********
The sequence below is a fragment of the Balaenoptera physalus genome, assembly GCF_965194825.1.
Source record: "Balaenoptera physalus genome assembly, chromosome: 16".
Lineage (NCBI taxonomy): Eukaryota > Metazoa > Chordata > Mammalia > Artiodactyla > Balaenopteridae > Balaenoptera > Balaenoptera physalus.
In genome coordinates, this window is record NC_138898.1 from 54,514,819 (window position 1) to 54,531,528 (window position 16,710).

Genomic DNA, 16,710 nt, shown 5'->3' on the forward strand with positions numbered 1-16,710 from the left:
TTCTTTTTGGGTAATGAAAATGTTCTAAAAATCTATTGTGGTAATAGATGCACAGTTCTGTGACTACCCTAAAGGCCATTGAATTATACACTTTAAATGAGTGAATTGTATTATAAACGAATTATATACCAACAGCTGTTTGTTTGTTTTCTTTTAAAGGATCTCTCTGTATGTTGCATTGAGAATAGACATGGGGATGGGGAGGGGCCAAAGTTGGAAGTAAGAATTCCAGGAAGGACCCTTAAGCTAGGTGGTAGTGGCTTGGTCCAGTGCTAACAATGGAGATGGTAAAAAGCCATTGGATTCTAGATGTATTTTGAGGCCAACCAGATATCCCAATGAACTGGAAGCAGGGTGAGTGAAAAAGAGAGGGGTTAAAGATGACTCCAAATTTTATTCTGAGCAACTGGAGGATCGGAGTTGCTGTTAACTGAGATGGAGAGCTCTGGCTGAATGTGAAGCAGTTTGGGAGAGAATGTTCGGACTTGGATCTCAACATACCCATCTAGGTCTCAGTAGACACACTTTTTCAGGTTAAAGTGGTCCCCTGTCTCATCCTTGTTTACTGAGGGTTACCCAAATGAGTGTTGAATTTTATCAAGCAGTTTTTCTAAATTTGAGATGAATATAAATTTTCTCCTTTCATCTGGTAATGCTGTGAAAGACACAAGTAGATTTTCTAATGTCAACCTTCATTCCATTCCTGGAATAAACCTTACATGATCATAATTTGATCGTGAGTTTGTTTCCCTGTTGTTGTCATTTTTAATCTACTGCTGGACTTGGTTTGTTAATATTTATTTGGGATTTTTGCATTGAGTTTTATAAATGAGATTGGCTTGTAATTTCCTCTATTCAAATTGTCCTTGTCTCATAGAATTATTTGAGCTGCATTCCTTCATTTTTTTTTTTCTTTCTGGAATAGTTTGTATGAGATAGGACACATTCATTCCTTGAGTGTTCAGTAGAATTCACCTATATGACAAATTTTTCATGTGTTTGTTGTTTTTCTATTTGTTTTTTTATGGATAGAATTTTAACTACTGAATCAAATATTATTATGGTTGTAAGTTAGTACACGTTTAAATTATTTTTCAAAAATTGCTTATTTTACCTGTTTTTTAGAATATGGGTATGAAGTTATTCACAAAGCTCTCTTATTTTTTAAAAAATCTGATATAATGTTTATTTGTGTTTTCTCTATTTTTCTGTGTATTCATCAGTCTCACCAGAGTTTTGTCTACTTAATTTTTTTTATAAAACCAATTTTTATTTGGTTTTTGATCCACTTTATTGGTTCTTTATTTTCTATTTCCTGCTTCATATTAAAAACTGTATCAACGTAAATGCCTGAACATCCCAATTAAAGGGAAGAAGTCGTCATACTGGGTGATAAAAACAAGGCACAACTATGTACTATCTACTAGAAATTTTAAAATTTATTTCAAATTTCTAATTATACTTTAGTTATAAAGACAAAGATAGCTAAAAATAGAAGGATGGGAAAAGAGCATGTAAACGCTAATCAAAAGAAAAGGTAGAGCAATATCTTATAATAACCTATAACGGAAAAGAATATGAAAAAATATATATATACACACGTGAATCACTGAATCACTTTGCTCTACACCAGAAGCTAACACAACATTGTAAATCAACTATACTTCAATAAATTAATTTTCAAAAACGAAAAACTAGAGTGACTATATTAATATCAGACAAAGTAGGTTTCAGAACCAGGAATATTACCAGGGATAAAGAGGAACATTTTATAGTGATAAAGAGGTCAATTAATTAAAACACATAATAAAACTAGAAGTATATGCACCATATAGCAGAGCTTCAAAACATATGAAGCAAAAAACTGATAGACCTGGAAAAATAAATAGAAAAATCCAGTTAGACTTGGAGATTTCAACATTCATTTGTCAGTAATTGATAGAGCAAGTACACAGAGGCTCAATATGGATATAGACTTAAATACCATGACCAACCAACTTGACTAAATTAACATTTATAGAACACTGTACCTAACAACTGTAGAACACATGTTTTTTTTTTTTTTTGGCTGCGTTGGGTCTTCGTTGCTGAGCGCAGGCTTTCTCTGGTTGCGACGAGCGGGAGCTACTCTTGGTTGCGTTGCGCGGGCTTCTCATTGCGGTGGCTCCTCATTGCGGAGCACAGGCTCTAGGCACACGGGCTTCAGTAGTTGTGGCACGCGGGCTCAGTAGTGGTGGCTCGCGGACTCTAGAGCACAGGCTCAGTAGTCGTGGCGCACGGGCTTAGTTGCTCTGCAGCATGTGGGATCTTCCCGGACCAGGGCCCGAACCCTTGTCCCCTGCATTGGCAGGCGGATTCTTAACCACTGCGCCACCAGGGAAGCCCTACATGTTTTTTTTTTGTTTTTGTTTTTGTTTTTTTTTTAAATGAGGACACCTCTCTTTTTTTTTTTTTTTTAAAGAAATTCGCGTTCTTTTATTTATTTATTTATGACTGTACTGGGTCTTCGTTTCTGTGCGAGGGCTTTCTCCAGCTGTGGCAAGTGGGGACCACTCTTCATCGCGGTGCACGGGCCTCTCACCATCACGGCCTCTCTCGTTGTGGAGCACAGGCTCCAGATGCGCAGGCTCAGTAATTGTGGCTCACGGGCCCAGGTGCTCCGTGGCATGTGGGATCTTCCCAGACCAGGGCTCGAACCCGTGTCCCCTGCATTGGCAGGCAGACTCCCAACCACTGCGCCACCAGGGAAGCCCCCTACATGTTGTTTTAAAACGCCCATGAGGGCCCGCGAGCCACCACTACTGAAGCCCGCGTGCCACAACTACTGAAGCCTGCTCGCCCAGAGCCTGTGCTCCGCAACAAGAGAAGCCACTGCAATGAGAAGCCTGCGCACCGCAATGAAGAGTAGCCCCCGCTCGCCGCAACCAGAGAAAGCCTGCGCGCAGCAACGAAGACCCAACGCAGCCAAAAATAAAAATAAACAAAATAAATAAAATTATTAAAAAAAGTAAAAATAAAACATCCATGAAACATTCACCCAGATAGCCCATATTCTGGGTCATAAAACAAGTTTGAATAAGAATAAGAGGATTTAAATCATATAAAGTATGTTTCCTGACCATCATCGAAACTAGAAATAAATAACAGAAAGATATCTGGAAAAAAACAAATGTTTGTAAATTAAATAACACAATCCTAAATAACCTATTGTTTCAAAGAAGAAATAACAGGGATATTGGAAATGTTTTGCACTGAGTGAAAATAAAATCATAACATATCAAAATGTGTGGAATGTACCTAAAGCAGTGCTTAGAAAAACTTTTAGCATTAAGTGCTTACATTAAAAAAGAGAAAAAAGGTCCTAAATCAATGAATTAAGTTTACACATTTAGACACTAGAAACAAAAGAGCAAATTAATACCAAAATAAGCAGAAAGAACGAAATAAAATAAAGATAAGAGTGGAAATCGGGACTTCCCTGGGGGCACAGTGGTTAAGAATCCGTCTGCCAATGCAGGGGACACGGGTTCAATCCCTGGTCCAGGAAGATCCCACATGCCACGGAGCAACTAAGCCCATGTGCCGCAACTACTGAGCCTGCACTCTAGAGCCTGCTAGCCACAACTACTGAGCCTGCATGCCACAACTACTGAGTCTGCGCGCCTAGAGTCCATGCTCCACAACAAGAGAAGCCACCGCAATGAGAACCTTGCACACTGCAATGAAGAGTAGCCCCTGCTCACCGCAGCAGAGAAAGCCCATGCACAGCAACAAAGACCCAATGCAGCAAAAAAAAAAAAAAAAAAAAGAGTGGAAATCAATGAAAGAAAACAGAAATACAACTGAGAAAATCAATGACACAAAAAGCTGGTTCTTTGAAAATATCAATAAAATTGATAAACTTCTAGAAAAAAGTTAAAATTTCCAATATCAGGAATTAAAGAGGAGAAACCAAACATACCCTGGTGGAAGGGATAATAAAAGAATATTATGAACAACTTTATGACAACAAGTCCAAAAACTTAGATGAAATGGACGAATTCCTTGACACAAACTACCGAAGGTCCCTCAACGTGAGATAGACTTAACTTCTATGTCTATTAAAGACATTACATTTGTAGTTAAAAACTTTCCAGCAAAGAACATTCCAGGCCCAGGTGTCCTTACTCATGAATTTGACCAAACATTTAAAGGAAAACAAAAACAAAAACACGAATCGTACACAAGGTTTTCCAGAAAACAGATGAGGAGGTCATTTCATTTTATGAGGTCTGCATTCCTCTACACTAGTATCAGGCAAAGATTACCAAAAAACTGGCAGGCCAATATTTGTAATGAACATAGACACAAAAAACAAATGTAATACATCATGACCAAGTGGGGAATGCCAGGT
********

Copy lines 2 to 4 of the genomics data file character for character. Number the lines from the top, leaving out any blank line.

Source record: "Balaenoptera physalus genome assembly, chromosome: 16".
Lineage (NCBI taxonomy): Eukaryota > Metazoa > Chordata > Mammalia > Artiodactyla > Balaenopteridae > Balaenoptera > Balaenoptera physalus.
In genome coordinates, this window is record NC_138898.1 from 54,514,819 (window position 1) to 54,531,528 (window position 16,710).